KS: Right. Let me think about that. Its a multilayered answer to that, which comes out of the different hats that I wear. In the world of literary criticism, there's an old idea called the intentional fallacy that says if you figure out what the poet was trying to say then you've understood the poem. The so-called new critics of the '50s and '60s disputed that idea and said that the poem really is an aesthetic object and there's a lot more going on than just deciphering the writer's intention. A poem is a different kind of communication. Just like if you look at a work of visual art, you stand in front of that work of art – some of my artist friends have taught me this, they say that it's important to stand in front of a work of art for more than 10 seconds, which is the average amount of time that people stand in front of a work of art – and see what you see. Let it work on you. If you do that, you're not trying to figure out what the artist was trying to do. You may be trying to see what the artist saw, and that's more like what I'm talking about. When I write a poem, I'd like people to see what I saw, but they might see it and respond to it in a very different way than the impulse that led to my writing the poem. Or they might say, 'Yes! That experience that you've captured there, that speaks to my experience.’
RG: Is it more that there's perhaps a spiritual impulse on the writer's side that may not float to the reader's side?
KS: Well, the hope is that it will evoke a spiritual response in the reader, but it's not something that you try to manage as a poet. You don't sit down and say, 'OK, now I'm going to write a poem that's going to create a sense of gratitude in my reader.' Because as a poet, all I'm interested in is this sense of gratitude I'm feeling when I look at this tree, and how am I going to get that into words in a way that will capture it and talk back to me? That's what I'm going for, and if I succeed in that, it'll probably talk back to some other people. But it might have a different effect.
RG: I think it's probably true for a lot of people in writing, that you may not have a sensibility about the person's spiritual side. You might read a poem that seems incredibly secular on the surface and yet it hits you in a very deep way spiritually.
KS: Exactly. I'll give you another example. The opening poem in my latest volume, 'Good Places,' it's called, 'The Volunteer,' and it's about a cherry tree. It starts out,
'A tree sprang up, a volunteer
After we lost the shade
Of the oak tree that came down.'
For me, it's a poem about the amazing grace of this tree that I didn't even know was in my backyard and then suddenly there were all these blossoms and it just seems like an image of grace. But even to say that reduces it. I'm just trying to capture that sense of what the last line says, ‘The grace that volunteers.’ A friend of mine read the poem – I gave her the book as a gift – and she said, 'You know, I’m reading these poems very slowly and I started that poem and I got as far as, 'After we lost the shade of the oak tree that came down,' and I immediately thought of my mother-in-law who just died, whose presence we've lost, and that oak tree for me was an image of that. We've lost the shade of this oak tree that came down.’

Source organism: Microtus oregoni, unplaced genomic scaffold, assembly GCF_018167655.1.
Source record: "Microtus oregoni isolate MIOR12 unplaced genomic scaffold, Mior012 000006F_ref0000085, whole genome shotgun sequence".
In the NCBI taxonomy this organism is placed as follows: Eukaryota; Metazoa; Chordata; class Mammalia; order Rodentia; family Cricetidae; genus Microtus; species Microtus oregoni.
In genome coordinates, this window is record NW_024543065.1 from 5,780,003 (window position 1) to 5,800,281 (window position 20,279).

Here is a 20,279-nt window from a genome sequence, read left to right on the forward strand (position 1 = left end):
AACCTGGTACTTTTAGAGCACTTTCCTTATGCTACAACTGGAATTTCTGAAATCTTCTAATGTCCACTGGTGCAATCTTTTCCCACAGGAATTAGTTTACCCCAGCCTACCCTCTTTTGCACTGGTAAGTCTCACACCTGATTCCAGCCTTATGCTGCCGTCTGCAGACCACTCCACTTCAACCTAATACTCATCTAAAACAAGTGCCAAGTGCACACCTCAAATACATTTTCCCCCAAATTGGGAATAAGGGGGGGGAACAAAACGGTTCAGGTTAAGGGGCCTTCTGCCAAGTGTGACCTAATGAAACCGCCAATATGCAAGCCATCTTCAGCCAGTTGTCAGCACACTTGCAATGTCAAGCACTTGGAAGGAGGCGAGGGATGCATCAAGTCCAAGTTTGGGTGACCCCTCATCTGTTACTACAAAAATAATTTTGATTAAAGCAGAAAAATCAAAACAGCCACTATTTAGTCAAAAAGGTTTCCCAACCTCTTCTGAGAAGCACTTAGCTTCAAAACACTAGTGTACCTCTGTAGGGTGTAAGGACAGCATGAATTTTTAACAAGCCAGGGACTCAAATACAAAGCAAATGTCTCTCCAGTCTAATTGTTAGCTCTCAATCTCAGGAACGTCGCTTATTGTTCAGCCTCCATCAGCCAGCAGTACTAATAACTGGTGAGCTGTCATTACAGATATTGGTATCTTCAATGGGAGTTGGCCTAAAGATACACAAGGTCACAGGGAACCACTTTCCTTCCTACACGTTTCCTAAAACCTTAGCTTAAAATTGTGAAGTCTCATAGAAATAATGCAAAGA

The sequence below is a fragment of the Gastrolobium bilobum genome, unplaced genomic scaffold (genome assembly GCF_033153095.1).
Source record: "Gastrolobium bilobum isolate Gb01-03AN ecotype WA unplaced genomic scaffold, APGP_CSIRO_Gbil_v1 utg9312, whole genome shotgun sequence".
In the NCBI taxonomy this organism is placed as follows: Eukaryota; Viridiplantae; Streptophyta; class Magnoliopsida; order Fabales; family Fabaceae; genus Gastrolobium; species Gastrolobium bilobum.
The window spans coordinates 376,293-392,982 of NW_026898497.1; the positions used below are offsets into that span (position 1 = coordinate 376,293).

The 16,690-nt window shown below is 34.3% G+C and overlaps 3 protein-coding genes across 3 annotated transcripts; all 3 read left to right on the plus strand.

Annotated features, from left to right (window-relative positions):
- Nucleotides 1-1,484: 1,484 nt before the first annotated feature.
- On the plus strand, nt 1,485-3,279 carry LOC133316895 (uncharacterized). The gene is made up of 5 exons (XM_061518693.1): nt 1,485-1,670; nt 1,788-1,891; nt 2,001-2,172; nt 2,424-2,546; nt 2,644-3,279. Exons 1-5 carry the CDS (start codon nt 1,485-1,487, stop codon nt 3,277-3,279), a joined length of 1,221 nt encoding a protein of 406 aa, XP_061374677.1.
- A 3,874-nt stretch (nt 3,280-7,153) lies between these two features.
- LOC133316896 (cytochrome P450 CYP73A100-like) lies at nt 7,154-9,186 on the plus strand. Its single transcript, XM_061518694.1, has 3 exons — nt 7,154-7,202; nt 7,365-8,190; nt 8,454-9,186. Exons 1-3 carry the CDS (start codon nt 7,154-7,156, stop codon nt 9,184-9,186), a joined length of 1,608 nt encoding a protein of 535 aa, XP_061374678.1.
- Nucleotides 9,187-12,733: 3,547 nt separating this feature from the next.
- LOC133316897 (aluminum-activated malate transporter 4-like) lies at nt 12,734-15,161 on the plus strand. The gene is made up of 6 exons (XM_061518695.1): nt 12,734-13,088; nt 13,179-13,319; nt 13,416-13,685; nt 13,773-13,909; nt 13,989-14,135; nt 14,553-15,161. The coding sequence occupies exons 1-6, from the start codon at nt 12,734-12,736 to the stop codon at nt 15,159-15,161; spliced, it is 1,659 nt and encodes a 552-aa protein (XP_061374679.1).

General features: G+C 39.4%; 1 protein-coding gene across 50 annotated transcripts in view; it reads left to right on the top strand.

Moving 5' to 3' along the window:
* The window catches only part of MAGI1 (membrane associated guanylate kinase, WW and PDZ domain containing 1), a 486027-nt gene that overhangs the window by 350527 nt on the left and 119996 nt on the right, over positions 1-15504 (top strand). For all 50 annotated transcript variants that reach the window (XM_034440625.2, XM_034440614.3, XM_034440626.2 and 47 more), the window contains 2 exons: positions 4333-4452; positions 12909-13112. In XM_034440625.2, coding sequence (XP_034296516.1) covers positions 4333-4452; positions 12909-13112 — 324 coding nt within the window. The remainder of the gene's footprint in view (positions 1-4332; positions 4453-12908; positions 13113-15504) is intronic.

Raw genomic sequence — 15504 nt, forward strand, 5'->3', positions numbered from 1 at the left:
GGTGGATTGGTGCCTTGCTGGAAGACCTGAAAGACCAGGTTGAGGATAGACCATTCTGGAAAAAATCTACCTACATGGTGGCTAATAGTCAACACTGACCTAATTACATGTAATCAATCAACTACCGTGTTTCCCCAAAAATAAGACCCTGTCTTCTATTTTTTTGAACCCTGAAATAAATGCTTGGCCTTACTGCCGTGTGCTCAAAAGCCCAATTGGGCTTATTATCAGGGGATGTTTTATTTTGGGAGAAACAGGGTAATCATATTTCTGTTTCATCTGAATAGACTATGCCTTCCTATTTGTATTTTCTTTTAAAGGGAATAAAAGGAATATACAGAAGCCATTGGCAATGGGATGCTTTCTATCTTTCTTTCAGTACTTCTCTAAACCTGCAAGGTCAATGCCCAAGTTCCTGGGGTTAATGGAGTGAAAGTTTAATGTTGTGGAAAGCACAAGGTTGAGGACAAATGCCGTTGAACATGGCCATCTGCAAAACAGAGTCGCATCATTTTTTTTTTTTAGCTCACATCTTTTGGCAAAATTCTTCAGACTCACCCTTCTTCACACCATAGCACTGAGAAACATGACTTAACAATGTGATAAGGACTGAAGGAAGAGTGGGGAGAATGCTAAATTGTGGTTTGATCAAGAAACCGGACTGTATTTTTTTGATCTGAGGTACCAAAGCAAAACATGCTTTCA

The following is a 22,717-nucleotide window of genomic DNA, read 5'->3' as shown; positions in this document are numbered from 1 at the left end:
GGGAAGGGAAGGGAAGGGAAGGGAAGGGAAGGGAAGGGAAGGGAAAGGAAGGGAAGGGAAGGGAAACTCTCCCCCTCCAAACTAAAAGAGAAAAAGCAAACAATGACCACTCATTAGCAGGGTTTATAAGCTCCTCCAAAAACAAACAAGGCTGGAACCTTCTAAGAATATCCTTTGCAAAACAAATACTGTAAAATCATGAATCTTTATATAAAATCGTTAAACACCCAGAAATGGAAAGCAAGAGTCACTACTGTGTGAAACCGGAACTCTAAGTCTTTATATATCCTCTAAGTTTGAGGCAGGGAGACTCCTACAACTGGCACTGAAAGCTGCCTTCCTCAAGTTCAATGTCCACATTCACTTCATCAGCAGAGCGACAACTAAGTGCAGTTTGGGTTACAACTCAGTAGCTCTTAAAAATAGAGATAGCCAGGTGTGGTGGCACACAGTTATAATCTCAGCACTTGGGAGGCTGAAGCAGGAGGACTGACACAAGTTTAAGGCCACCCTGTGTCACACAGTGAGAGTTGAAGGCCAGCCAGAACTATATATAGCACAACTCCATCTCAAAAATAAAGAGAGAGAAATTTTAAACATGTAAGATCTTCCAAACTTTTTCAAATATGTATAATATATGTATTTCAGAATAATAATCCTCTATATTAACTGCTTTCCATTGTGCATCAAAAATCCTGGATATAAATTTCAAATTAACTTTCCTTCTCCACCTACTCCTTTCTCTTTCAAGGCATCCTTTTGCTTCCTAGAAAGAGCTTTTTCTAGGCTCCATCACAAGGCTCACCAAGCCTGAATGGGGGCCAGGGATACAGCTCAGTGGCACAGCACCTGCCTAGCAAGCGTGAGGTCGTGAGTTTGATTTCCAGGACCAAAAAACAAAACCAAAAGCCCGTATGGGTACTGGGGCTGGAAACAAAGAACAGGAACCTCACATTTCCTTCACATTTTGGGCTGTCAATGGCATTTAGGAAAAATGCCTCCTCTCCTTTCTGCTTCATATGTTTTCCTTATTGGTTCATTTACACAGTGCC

Wow! I thought, that's a successful poem, right? Because there was some wonder in me that was responding to one thing but it somehow conveyed wonder to somebody else in a different way from their own experience.
RG: Sometimes it's like what the other person says is so much better even than what the writer thought.
KS: Right! Exactly! You're serving the poem that wants to be written. You notice something, your medium is words, and so you work on finding the words, on patching some words together that are going to somehow capture that. Sometimes it works and sometimes it doesn't but when it works it's a poem that speaks.
RG: You mentioned grace, and I read in your bio that your teaching focuses on the connection between literary art, the theology of grace, and Scripture, and then the spiritual practices involved in reading and writing poetry. I wonder if you could explain how you approach those connections given what we've been talking about.
KS: The idea of grace is pretty fundamental to the way I see the world, that we live in a world that is broken in many ways but we have a sense that this is not the way it is supposed to be. To me, as a literary reader of Scripture, it seems that the arc of the Biblical story is about a God who keeps offering us a kind of freedom and joy and grace and when we screw it up lets us reap the consequences of that, but then offers it again. Again and again, that there's a way to be on offer, that we somehow understand and know exists but we keep not getting it.
I think the original experience of grace is in creation, and in the gorgeousness of the world and the richness of the beauty of what's given to us, and our ability to receive that. Helping people to read Scripture so that they see that story, and I'm not the only one who reads Scripture this way. This understanding that there's sort of patterns in the story that's told, even in the Old Testament where we tend to focus on all of the genocide and the ugliness and the judgmental God, and yet there's also this theme of God's desire to be in relationship with the people of Israel and the people rejecting that desire and God continuing to offer it and desire it and even when they wind up getting sent into exile, God brings them back from exile with some of that beautiful poetry in the Bible. There's this sense of a divine yearning for our wholeness. I find that in Scripture, and I see it in the natural world, and I look for it in human relationships. I think the practice of art and poetry is partly a practice of connecting with others in the human experience and trying to name what is most profoundly desirable in our lives. I don't know if any of that makes any sense at all or what I'm going to think when I see it in print!